THE FEAST OF SAMUEL RODIGAST, GERMAN LUTHERAN ACADEMIC AND HYMN WRITER

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Based on this post:

https://adventchristmasepiphany.wordpress.com/2020/03/20/devotion-for-the-seventh-sunday-after-the-epiphany-year-c-humes/

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https://blogatheologica.wordpress.com/2020/03/20/parts-of-one-body-ii/

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Devotion for Proper 4, Year C (Humes)   2 comments

Above:  King Hezekiah

Image in the Public Domain

Parts of One Body I

NOT OBSERVED IN THE SEASON AFTER PENTECOST IN 2021

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Blessed Lord, who caused all holy Scriptures to be written for our learning:

Grant us so to hear them, read, mark, learn, and inwardly digest them,

that we may embrace and ever hold fast the blessed hope of life,

which you have given us in our Savior Jesus Christ,  who lives and reigns

with you and the Holy Spirit, one God, for ever and ever.  Amen.

The Book of Common Prayer (1979), page 236

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2 Chronicles 29:1-10 or Joshua 7 (portions)

Psalm 79

Ephesians 4:17-32

Luke 6:1-11

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The Law of Moses teaches, among other lessons, that we are responsible to and for each other.  Experiences and the past teach us that one person can improve the situation of many people or cause unfortunate events to befall them.  As we read in Ephesians 4:25,

we belong to one another as parts of one body.

The Revised English Bible (1989)

May we, belonging to one another as parts of one body, put on the new nature created in God’s likeness.  May we, therefore, build each other up every day–even commit good works on the Sabbath.  May we rejoice in each other’s blessings and support each other during times of adversity and suffering.  May those in positions of authority and power build up their countries and the world for the long-term common good, not selfishly build up themselves and boost their egos at high costs to many others.  May those who violate this principle fall from power, and may people who will honor this principle replace them.  May all of us love ourselves as people who bear the image of God then extend that love to all other human beings.  Such radical, certainly politically and socially subversive love and respect is consistent with Jewish and Christian moral teaching.

KENNETH RANDOLPH TAYLOR

MARCH 20, 2020 COMMON ERA

THE FEAST OF SEBASTIAN CASTELLIO, PROPHET OF RELIGIOUS LIBERTY

THE FEAST OF CHRISTOPHER WORDSWORTH, HYMN WRITER AND ANGLICAN BISHOP OF LINCOLN

THE FEAST OF ELLEN GATES STARR, U.S. EPISCOPALIAN THEN ROMAN CATHOLIC SOCIAL ACTIVIST AND REFORMER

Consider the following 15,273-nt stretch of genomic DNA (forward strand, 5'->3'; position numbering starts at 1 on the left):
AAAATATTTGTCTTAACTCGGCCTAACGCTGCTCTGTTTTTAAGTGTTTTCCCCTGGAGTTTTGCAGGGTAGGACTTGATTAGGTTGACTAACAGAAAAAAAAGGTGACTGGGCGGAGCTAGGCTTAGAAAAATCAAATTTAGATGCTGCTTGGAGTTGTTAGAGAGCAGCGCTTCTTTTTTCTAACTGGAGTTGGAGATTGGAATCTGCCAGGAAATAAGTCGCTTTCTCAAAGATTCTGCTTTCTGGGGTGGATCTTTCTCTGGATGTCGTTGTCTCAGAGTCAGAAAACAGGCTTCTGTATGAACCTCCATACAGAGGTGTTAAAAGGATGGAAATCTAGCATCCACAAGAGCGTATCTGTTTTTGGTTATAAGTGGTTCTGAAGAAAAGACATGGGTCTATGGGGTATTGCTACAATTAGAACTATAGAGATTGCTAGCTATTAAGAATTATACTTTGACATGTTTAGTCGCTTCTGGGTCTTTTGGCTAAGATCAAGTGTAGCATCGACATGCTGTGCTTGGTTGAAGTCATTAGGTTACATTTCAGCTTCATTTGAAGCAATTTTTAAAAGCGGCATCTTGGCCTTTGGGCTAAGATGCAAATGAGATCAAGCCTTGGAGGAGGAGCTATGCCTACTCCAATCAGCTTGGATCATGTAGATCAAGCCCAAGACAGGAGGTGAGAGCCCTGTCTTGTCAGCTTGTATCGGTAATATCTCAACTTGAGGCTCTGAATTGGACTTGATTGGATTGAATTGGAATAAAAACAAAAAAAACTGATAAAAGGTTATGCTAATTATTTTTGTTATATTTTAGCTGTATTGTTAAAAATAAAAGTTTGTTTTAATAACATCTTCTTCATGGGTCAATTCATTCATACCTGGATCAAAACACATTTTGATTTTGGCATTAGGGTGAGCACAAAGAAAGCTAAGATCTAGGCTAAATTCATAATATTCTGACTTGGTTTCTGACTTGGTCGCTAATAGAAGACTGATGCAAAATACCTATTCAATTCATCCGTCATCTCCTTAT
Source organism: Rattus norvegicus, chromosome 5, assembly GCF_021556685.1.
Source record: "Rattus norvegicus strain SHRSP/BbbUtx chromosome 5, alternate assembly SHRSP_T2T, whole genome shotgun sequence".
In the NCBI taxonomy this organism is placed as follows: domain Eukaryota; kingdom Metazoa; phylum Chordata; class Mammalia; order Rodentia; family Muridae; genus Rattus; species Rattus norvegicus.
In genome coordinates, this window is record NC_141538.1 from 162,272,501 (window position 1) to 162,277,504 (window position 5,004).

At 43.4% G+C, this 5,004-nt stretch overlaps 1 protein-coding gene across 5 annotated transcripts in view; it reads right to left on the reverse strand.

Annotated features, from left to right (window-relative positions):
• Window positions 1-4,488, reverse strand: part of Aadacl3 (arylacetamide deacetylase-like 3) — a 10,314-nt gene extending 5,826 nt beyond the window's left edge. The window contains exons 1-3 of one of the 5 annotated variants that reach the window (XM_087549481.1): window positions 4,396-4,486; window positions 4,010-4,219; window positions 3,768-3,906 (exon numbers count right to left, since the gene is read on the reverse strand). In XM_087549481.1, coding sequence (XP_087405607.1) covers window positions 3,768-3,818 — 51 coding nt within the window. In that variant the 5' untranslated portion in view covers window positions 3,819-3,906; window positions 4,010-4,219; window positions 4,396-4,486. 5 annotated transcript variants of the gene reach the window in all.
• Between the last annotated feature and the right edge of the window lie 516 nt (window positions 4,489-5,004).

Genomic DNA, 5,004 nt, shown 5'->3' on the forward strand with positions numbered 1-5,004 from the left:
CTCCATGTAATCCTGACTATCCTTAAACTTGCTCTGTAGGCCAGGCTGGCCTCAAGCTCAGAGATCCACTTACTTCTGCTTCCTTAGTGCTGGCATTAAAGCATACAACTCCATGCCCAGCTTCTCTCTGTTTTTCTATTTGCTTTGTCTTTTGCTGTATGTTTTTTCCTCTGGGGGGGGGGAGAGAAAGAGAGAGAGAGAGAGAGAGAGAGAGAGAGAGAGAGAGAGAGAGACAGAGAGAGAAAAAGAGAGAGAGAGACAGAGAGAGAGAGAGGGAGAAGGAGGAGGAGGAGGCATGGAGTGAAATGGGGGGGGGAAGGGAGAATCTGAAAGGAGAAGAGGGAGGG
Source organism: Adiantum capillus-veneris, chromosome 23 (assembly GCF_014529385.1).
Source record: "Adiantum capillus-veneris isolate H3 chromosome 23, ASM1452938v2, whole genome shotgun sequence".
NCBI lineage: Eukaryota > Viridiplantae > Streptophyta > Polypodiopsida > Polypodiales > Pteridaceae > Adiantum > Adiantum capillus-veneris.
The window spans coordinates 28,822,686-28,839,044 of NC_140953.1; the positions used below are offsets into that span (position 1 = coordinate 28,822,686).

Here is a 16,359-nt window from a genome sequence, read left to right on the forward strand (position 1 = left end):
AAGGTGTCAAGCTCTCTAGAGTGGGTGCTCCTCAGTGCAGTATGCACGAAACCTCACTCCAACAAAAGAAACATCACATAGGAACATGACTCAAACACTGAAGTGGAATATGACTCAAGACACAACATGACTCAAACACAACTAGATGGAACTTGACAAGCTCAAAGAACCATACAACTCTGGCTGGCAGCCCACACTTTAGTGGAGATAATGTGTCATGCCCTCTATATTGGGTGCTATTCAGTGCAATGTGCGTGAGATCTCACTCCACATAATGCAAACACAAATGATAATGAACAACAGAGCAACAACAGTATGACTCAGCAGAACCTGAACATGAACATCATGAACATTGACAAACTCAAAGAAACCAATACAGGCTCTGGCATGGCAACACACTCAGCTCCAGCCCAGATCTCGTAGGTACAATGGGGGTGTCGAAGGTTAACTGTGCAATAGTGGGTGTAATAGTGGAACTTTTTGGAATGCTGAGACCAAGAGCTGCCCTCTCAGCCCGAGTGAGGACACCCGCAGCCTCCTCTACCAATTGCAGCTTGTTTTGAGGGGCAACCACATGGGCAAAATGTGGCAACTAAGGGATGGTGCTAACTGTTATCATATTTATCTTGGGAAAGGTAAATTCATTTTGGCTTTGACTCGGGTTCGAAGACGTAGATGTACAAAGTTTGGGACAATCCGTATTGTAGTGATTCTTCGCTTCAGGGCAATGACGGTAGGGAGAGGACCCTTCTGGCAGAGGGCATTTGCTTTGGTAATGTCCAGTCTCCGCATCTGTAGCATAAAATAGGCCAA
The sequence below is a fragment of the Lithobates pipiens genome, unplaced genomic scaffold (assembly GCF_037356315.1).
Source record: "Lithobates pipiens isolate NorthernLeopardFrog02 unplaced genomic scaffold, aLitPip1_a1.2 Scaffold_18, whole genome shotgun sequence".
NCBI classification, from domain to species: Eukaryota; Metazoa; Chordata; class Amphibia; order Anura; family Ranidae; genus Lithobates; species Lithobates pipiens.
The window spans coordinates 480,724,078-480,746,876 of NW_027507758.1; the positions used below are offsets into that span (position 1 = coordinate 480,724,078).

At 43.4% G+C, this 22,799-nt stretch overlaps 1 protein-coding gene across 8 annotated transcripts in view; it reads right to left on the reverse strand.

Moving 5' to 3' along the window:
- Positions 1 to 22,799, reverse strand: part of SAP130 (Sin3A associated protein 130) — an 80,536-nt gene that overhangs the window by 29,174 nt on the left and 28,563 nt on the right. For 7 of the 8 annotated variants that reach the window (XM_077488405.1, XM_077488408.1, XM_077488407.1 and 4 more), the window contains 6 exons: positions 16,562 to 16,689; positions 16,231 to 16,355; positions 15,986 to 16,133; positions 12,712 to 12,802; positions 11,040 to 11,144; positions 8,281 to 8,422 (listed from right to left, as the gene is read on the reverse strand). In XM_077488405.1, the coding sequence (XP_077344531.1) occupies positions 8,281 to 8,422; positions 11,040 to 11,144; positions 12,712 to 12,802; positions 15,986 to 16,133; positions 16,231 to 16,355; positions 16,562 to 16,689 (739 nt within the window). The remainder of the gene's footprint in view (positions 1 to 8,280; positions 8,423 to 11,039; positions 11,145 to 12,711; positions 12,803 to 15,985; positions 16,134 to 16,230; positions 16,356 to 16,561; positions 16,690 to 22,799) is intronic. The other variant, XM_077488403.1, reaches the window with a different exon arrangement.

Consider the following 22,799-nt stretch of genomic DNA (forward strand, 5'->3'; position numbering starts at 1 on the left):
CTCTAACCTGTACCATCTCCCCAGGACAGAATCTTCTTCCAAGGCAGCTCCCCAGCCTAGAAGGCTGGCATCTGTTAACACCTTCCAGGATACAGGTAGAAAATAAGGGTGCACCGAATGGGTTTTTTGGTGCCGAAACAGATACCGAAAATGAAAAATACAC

THE FEAST OF SAINT MARIA JOSEFA SANCHO DE GUERRA, FOUNDRESS OF THE CONGREGATION OF THE SERVANTS OF JESUS

THE FEAST OF SAMUEL RODIGAST, GERMAN LUTHERAN ACADEMIC AND HYMN WRITER

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Adapted from this post:

https://adventchristmasepiphany.wordpress.com/2020/03/20/devotion-for-the-sixth-sunday-after-the-epiphany-year-c-humes/

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https://blogatheologica.wordpress.com/2020/03/20/parts-of-one-body-i/

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Devotion for Proper 3, Year C (Humes)   2 comments

Above:  The King Uzziah Stricken with Leprosy, by Rembrandt van Rijn

Image in the Public Domain

Suffering

NOT OBSERVED DURING THE SEASON AFTER PENTECOST IN 2021

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Blessed Lord, who caused all holy Scriptures to be written for our learning:

Grant us so to hear them, read, mark, learn, and inwardly digest them,

that we may embrace and ever hold fast the blessed hope of life,

which you have given us in our Savior Jesus Christ,  who lives and reigns

with you and the Holy Spirit, one God, for ever and ever.  Amen.

The Book of Common Prayer (1979), page 236

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2 Chronicles 26:3-5, 16-21 or Joshua 6:16-21

Psalm 78:1-4, 9-18, 30

Ephesians 4:1-16

Luke 5:12-26

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I…beg you to lead a life worthy of the calling to which you have been called….

–Ephesians 4:1, The New Revised Standard Version (1989)

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That is the theme uniting the assigned readings.  The call is both individual and collective, and always in the context of community.

The righteous and the unjust suffer.  Does God afflict faithless people with physical ailments.  My theology answers, “no.”  Much of the Hebrew Bible disagrees with me, of course.  My disgust with bigoted televangelists who have have attributed diseases and natural disasters (such as Hurricane Katrina, 2005) to the wrath of God informs my opinion.  Sometimes people are merely unfortunate.  On other occasions. some people suffer the consequences of their actions.  I do not that interpret that as God smiting people.  No, I understand that as people smiting themselves.